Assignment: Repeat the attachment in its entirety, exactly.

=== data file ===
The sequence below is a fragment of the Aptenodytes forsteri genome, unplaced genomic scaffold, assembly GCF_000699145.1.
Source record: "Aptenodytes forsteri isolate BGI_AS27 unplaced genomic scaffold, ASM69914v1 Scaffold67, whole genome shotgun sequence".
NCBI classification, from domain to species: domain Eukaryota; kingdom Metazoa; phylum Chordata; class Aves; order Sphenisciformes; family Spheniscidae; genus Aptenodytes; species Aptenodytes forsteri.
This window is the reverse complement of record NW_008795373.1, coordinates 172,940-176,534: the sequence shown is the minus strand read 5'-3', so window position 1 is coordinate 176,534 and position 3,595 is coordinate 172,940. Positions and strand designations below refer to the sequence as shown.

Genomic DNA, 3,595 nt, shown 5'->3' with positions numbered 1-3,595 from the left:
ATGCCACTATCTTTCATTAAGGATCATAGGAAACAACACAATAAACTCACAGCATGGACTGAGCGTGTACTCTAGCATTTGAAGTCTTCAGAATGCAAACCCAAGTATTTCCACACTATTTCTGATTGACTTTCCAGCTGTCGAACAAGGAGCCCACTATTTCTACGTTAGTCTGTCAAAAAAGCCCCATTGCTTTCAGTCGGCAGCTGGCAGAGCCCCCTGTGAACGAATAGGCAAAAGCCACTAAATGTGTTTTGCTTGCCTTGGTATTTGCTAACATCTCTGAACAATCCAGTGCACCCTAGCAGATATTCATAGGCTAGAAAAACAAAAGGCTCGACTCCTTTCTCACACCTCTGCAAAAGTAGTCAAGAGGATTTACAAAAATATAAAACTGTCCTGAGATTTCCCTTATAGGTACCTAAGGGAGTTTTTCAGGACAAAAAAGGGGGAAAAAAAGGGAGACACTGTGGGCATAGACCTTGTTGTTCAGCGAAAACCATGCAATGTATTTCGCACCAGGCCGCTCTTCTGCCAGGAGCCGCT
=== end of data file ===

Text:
The sequence below is a fragment of the Aptenodytes forsteri genome, unplaced genomic scaffold, assembly GCF_000699145.1.
Source record: "Aptenodytes forsteri isolate BGI_AS27 unplaced genomic scaffold, ASM69914v1 Scaffold67, whole genome shotgun sequence".
NCBI classification, from domain to species: domain Eukaryota; kingdom Metazoa; phylum Chordata; class Aves; order Sphenisciformes; family Spheniscidae; genus Aptenodytes; species Aptenodytes forsteri.
This window is the reverse complement of record NW_008795373.1, coordinates 172,940-176,534: the sequence shown is the minus strand read 5'-3', so window position 1 is coordinate 176,534 and position 3,595 is coordinate 172,940. Positions and strand designations below refer to the sequence as shown.

Genomic DNA, 3,595 nt, shown 5'->3' with positions numbered 1-3,595 from the left:
ATGCCACTATCTTTCATTAAGGATCATAGGAAACAACACAATAAACTCACAGCATGGACTGAGCGTGTACTCTAGCATTTGAAGTCTTCAGAATGCAAACCCAAGTATTTCCACACTATTTCTGATTGACTTTCCAGCTGTCGAACAAGGAGCCCACTATTTCTACGTTAGTCTGTCAAAAAAGCCCCATTGCTTTCAGTCGGCAGCTGGCAGAGCCCCCTGTGAACGAATAGGCAAAAGCCACTAAATGTGTTTTGCTTGCCTTGGTATTTGCTAACATCTCTGAACAATCCAGTGCACCCTAGCAGATATTCATAGGCTAGAAAAACAAAAGGCTCGACTCCTTTCTCACACCTCTGCAAAAGTAGTCAAGAGGATTTACAAAAATATAAAACTGTCCTGAGATTTCCCTTATAGGTACCTAAGGGAGTTTTTCAGGACAAAAAAGGGGGAAAAAAAGGGAGACACTGTGGGCATAGACCTTGTTGTTCAGCGAAAACCATGCAATGTATTTCGCACCAGGCCGCTCTTCTGCCAGGAGCCGCT